Of course, design was also a huge part of it. India’s cotton painters and printers were able to continually invent and adapt new designs to appeal to consumers everywhere, from Thailand to Ethiopia. Europe developed its own tastes. Floral designs on a white ground are only one kind of chintz pattern, and a rather late one. The earliest Indian chintz made for Europe might show monkeys, mongoose, cobras and things people had never seen before. The Dutch preferred red or purple grounds. A popular chintz wall covering featured enormous flowering trees with scattered animals, combining Indian and European species. These designs were in many ways co-creations, and are often called Indo-European chintz.

But design changes over time as fashions change over time. In Britain by the mid-1770s, chintz goes from a very fussy, compact, and crowded design, to a very sparse, clean white ground with a more minimalist design of floral sprays or flower heads. It was probably tied in part to a middle-class way of showing hygiene, cleanliness and the ability to have white as a fabric. It was this pattern that was most imitated by European factories, and most popular with consumers. So by the late 19th century, the Indian origins of the textile had already been forgotten and was considered, instead, quintessentially European or quintessentially "British country house".

European-made chintz also has known cycles of fashion, essentially appearing and disappearing every 30 to 50 years. By the 1820s, it had gone out of fashion as an interior design and for dress in Europe. In the 1870s, it came back into fashion partly because of William Morris and the arts and crafts movement. 

Foyer: The chintz sofa has appeared in the works of Impressionist painters like Helen McNicoll and Mary Cassatt. Can you give some insight as to why chintz became a common motif in artworks of that time? What did it symbolize and tell us about these artists?
By the late 1800s to early 1900s, English chintz meant many things to many different people. It was still fashionable for wealthy British interiors until the start of WWI, although it would wane soon thereafter with the new modern minimalist interiors. Chintz furnishing fabrics were fashionable from 1870 to 1900, so it’s not surprising to encounter them in domestic interior spaces, and so also in paintings of the time.

As a viewer looking at the chintz sofa paintings of Cassatt and McNicoll, I can't help but first notice all the white. The curtains are white, the clothing is white, and then you have these vivid floral sofas. I must wonder if the artists may have thought of bringing the garden, the exterior, inside. To make an interior garden. To me, it resonates with the idea expressed in the [AGO] exhibit of presenting women as dynamic subjects with rich interior lives, as they [these painters] chose to incorporate elements of outdoor landscapes to the indoors.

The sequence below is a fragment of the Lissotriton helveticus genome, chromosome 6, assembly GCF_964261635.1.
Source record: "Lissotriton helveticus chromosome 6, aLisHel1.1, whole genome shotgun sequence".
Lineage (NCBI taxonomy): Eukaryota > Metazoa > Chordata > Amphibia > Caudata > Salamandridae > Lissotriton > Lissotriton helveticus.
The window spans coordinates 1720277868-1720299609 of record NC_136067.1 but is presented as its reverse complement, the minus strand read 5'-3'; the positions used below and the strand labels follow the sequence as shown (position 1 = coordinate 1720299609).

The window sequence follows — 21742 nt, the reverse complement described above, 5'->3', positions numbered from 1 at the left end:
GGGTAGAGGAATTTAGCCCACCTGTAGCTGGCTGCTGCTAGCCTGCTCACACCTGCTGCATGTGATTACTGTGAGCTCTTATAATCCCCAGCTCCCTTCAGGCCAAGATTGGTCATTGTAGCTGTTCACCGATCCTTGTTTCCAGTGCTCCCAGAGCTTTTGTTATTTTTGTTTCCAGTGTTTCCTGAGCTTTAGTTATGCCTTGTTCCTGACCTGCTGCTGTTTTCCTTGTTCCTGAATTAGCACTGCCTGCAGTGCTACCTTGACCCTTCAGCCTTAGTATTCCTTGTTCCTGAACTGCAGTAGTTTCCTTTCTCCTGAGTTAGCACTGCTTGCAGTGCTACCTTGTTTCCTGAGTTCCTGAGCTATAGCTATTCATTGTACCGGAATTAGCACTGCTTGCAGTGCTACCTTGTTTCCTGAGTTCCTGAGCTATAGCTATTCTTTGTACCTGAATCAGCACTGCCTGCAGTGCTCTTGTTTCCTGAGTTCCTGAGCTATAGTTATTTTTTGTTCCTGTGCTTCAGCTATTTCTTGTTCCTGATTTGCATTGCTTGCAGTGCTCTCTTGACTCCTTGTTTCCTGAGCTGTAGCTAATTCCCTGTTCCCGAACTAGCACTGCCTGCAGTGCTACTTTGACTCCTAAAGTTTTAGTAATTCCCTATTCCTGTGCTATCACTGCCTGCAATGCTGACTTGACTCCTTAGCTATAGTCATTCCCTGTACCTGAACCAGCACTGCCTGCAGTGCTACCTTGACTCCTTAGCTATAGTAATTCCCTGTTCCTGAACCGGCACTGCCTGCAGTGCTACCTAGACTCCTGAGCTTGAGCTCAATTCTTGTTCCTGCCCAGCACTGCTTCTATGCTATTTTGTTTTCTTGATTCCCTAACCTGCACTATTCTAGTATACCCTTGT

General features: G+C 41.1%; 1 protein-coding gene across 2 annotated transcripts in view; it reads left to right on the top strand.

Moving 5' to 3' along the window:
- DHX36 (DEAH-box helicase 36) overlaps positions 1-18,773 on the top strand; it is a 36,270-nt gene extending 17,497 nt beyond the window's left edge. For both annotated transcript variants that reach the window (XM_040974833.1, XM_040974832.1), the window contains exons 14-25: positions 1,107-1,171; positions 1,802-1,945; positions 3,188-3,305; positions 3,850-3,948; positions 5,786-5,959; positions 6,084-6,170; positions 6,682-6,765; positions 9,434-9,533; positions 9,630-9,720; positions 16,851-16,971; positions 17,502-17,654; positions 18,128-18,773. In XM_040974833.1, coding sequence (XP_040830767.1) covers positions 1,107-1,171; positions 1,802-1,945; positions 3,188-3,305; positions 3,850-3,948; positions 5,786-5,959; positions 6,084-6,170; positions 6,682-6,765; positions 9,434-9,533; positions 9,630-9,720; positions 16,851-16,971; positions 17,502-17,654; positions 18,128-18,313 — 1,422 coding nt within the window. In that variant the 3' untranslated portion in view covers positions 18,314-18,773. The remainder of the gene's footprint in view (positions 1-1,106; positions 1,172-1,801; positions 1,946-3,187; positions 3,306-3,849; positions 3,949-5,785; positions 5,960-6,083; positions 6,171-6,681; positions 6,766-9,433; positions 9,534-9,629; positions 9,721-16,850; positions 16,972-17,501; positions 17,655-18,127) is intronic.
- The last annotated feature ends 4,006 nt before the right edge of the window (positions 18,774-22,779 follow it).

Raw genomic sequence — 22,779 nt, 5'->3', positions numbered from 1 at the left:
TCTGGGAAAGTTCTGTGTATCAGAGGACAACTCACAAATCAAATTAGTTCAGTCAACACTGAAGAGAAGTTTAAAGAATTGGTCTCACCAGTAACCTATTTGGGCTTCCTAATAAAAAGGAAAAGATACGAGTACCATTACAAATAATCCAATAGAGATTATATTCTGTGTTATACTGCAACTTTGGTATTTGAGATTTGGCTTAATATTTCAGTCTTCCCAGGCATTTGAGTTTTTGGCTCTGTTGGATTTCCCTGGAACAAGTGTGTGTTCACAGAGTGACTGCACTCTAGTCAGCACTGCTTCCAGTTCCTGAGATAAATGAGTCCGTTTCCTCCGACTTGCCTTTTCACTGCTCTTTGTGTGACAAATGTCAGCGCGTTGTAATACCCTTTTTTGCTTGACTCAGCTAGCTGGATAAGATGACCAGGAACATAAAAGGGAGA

Actually, by the time of McNicoll’s works, chintz would have been on the downslide again in terms of popularity. So, it’s fascinating to see her focusing on it and directly naming the paintings after the textile. In my opinion, McNicoll’s own choice of chintz print could be part and parcel of her ongoing interrogation of female labour and creativity. Certainly, the bold, willful, colourful sofa print contrasts sharply with the anachronistic all-white Victorian dress in McNicoll’s painting of that name and supports a reading of seeking freedom from constraint.

Woman’s chintz jacket

Woman’s jacket. Textile made in coastal southeast India, for the Dutch market, eighteenth century. Cotton, hand-drawn, mordant-dyed, resist-dyed. Tailored and woven ribbon added in Europe. ROM 962.107.2 

Foyer: Has chintz made a comeback since then?
Fee: Both Indian handcrafted chintz fabrics and Western factory-made chintz have known fashion cycles throughout the 19th, 20th centuries and even in the 21st. Every generation, it seems, rediscovers it. In the West, printed floral cottons went out of fashion in the early 1900s and then started creeping back in the 1940s and 1960s as Jackie Kennedy reintroduced them to interior design in the White House. Next, chintz was further built up as a desired textile with Laura Ashley, one of the many brands in the 60s to the 80s who made it popular again for middle-class furnishings. Fashion designer Bill Blass used interior designer Rose Cummings’ Cabbage Rose in his spring 1983 collection. The famous designer Mario Buatta, nicknamed the “The Prince of Chintz,” used the print extensively to bring English country house style to the United States. Chintz interiors also bleed into dress fashion, with Princess Diana and Nancy Reagan popularizing it. By the 80s, it was all about chintz again. I’m sure we all remember our flowered dresses from the 80s!